As President Obama seeks to use Organizing for Action (OFA) to build support for comprehensive immigration reform and other progressive issues, he has met resistance from “watchdog” groups unhappy over OFA’s funding strategy. Ignoring the millions in anonymous donations spent by conservatives to forward their agenda, groups like Common Cause, Democracy 21 and the Campaign Legal Center are urging the President to “shut down” the progressive mobilizing group. The kind way of describing their position is to say that such “good government” critics ignore or deny political reality. But it may be more accurate to say that these groups’ stance highlights their disconnection from the real problems faced by millions of undocumented immigrants and working people, and their lack of any real base in the progressive community.

The media has had a field day with the “good government” group attacks on Organizing for Action, as it gives the appearance that people who share progressive values oppose a group designed to foster progressive change. But I don’t hear any immigrant rights groups, labor unions, or progressive activist groups calling on the President to unilaterally disarm in the face of massive right-wing spending, and critics of OFA have virtually no base among those fighting each day for greater social justice.

The Two Wrongs ≠ A Right Theory


According to Common Cause President
(and former Congressmember) Bob Edgar, “Whether it’s Nixon selling ambassador posts, Clinton selling a night in the Lincoln Bedroom, or Bush selling black-tie dinners at the White House, selling access to the presidency is just plain wrong and courts corruption. President Obama should put an end to this unsavory practice, not perpetuate it.”

Right. Nixon selling Ambassador posts and Bush appearing at million-dollar fundraisers in order to make their donors even wealthier is the same as Obama raising money for grassroots mobilizing for immigration reform, tougher gun restrictions, extending unemployment benefits, and increased funding for education, housing and public infrastructure.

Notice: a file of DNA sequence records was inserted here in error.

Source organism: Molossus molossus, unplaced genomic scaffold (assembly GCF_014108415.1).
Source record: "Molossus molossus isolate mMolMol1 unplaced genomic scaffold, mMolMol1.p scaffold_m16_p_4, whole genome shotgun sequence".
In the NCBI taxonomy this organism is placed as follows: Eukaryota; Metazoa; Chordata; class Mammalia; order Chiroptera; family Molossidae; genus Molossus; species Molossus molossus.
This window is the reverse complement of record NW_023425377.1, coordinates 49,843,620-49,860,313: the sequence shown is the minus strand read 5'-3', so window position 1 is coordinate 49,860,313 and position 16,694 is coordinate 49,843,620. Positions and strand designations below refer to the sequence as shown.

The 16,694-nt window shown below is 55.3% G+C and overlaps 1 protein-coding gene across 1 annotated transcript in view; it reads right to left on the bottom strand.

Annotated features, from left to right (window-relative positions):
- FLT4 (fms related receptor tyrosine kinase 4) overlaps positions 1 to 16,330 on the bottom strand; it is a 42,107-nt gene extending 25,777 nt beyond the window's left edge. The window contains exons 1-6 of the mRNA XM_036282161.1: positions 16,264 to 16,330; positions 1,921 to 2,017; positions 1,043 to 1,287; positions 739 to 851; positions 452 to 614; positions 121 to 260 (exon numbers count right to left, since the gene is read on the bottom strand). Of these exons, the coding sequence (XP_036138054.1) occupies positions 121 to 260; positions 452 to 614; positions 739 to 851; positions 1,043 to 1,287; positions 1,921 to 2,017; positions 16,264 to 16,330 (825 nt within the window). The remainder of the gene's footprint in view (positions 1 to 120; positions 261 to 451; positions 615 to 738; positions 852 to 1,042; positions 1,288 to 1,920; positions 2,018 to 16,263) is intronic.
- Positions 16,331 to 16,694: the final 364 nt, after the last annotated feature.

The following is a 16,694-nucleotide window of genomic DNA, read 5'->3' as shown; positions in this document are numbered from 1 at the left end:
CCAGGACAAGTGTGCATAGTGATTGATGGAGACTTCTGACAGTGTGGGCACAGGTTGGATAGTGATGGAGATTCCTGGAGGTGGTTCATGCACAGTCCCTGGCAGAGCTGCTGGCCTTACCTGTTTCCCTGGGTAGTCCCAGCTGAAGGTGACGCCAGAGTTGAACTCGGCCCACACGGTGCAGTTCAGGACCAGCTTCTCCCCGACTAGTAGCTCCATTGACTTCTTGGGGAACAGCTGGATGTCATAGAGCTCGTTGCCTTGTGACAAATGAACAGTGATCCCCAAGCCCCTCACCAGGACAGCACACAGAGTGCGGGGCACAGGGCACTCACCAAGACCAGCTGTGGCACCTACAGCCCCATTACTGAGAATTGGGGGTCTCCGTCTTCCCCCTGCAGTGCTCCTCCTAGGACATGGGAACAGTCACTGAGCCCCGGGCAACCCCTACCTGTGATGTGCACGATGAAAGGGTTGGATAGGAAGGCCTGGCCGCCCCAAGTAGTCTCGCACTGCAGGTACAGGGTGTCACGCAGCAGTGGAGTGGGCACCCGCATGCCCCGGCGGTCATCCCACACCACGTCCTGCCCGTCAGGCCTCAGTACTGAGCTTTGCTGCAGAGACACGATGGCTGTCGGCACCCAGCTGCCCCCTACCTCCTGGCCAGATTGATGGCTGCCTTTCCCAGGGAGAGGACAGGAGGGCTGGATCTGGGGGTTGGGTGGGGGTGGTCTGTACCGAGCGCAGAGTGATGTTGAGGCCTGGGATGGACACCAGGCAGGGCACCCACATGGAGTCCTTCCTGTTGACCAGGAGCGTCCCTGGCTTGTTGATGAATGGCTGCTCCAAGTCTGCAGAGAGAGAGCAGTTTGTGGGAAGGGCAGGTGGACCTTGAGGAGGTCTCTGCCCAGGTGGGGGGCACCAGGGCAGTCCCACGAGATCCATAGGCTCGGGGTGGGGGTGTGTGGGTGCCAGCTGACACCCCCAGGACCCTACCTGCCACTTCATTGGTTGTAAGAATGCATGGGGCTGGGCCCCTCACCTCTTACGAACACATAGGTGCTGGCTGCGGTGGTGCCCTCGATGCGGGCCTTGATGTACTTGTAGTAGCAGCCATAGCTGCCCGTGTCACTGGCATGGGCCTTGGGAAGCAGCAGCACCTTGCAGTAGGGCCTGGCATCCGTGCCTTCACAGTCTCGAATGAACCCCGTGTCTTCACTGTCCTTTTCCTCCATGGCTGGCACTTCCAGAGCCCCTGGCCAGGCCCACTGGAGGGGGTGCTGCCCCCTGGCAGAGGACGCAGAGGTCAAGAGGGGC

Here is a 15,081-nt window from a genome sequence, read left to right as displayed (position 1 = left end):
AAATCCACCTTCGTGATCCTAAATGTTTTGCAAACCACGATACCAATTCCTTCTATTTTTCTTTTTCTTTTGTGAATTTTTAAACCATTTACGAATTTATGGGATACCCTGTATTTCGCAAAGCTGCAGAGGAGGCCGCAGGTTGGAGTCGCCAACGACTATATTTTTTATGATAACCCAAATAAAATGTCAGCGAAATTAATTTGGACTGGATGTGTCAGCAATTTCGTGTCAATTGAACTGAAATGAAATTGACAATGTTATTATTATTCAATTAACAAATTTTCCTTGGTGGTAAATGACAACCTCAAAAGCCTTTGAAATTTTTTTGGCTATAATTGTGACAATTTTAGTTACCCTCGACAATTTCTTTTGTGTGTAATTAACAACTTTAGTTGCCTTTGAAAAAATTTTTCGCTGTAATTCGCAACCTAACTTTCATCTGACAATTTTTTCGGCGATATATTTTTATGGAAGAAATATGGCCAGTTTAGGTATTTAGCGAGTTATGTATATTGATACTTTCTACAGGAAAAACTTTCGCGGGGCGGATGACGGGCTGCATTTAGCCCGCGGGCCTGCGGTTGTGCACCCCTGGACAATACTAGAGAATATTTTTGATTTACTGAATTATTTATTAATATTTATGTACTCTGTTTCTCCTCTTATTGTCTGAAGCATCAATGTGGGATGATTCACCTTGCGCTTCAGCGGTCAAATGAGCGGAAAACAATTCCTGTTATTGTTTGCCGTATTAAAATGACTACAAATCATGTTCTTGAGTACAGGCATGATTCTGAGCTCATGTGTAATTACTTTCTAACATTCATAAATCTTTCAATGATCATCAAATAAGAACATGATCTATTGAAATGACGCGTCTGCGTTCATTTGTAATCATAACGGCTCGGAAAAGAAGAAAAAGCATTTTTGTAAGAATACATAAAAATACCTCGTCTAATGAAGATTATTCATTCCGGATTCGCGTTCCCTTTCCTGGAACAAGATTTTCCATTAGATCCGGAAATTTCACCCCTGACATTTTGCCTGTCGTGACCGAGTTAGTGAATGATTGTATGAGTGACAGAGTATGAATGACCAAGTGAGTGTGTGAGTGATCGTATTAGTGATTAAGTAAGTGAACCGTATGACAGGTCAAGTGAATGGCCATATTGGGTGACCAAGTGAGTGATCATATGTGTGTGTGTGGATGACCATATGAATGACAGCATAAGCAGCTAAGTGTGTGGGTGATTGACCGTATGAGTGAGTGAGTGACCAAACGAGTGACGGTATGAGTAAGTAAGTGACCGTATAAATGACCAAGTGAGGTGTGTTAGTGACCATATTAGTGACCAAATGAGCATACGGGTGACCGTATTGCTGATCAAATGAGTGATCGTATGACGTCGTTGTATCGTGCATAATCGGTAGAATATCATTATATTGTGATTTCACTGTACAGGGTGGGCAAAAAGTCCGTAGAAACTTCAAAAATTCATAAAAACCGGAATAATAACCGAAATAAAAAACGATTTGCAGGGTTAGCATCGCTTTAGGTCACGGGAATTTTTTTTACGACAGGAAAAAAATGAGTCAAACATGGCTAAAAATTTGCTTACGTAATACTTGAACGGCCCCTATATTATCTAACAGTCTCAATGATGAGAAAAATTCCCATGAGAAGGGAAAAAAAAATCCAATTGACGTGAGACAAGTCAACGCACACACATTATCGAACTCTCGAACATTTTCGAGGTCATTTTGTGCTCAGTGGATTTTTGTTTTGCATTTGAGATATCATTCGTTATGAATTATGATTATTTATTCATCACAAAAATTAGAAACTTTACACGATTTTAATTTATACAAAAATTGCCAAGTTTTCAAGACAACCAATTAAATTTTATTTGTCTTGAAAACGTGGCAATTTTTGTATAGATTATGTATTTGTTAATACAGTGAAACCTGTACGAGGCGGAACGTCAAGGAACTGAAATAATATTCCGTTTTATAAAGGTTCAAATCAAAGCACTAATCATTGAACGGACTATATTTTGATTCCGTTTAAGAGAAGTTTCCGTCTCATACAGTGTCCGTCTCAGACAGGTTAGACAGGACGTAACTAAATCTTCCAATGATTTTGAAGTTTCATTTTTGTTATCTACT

It’s sad to see how disconnected from political reality and the needs of millions of Americans these Beltway elite “good government” types have become. Especially Bob Edgar, who served in Congress with distinction.

To these elites, only the process matters, not the results. They do not care that Organizing for Action increases the chances that strong comprehensive immigration reform is enacted; they do not want such a result if “contaminated” by what they see as a “dirty” process.

Tell that to a child whose father faces deportation absent comprehensive reform. Or to the parents of children kept out of Head Start due to the sequester, or the public employee in Wisconsin who saw Koch brothers money take away their collective bargaining rights.

By their attacks on funding for progressive advocacy, these interests should be renamed “bad government” groups because the inevitable outcome of their advocacy is to give the billionaire boys club a clear field.

Thank goodness the President and his team are ignoring these high-minded critics, whose attacks on OFA have been predictably joined by Karl Rove’s super PAC American Crossroads. Rove and his backers know that politics is not a game played by Marquis de Queensbury rules, it involves people’s lives.

Rove and his cronies must be getting a great laugh at how the media legitimizes these high-minded groups with no base among people of color, labor unions, or nearly all of the Democratic Party. These groups have historically been funded not by people at the grassroots but by wealthy, overwhelmingly white donors; they reflect an elitist attitude toward politics that is as disconnected from the interests of most Americans as the Republican agenda that OFA is opposing.

Randy Shaw is the author of The Activist’s Handbook and Beyond the Fields: Cesar Chavez, the UFW and the Struggle for Justice in the 21st Century